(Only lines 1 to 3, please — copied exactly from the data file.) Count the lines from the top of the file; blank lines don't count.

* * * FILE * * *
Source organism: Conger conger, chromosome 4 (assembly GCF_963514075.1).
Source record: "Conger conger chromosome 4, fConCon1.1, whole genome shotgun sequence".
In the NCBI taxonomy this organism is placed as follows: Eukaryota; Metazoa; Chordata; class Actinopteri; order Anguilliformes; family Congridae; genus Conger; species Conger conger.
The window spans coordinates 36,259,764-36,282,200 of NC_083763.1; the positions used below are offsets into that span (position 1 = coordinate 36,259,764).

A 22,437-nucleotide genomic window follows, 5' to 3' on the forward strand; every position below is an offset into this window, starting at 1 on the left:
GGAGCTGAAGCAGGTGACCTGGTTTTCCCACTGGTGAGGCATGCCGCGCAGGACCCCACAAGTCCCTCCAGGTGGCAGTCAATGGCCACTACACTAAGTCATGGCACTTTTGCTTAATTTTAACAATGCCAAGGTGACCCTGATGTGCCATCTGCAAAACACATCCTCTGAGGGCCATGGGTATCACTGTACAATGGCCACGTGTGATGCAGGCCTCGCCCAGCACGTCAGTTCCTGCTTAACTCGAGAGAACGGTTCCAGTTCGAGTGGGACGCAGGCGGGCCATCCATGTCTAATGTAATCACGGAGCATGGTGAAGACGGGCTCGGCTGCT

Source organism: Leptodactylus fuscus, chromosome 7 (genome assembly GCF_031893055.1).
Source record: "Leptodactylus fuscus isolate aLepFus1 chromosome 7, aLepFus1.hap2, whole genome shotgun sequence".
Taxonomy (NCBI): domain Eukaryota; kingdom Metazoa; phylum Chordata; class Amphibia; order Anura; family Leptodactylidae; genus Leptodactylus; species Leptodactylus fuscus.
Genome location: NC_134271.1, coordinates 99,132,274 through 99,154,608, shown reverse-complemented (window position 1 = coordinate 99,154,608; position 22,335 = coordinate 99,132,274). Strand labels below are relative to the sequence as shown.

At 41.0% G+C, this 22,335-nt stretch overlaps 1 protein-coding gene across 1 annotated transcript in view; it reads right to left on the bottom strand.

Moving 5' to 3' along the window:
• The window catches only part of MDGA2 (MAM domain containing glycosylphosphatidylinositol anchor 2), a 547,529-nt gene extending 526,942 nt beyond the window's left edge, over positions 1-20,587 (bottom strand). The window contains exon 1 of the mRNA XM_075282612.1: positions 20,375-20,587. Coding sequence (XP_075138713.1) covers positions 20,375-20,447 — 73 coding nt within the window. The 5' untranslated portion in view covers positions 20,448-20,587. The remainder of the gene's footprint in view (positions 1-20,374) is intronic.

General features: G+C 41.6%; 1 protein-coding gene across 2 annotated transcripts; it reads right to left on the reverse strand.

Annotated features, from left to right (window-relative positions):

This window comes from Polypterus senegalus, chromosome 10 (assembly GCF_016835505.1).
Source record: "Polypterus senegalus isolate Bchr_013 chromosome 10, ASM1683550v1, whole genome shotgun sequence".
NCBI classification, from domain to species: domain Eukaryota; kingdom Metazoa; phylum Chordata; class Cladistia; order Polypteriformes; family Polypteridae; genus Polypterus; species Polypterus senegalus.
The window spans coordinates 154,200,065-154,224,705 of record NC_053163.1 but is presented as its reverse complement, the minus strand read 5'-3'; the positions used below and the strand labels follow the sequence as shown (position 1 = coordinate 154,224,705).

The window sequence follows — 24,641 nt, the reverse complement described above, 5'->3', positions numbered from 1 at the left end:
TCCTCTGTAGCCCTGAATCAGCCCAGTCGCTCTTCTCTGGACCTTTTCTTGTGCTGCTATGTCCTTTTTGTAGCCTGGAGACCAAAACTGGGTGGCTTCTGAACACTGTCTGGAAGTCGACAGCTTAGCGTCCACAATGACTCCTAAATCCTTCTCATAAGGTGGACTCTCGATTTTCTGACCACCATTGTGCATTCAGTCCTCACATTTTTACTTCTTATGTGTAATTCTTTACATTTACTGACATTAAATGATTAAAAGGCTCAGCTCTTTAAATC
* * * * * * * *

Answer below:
Source organism: Conger conger, chromosome 4 (assembly GCF_963514075.1).
Source record: "Conger conger chromosome 4, fConCon1.1, whole genome shotgun sequence".
In the NCBI taxonomy this organism is placed as follows: Eukaryota; Metazoa; Chordata; class Actinopteri; order Anguilliformes; family Congridae; genus Conger; species Conger conger.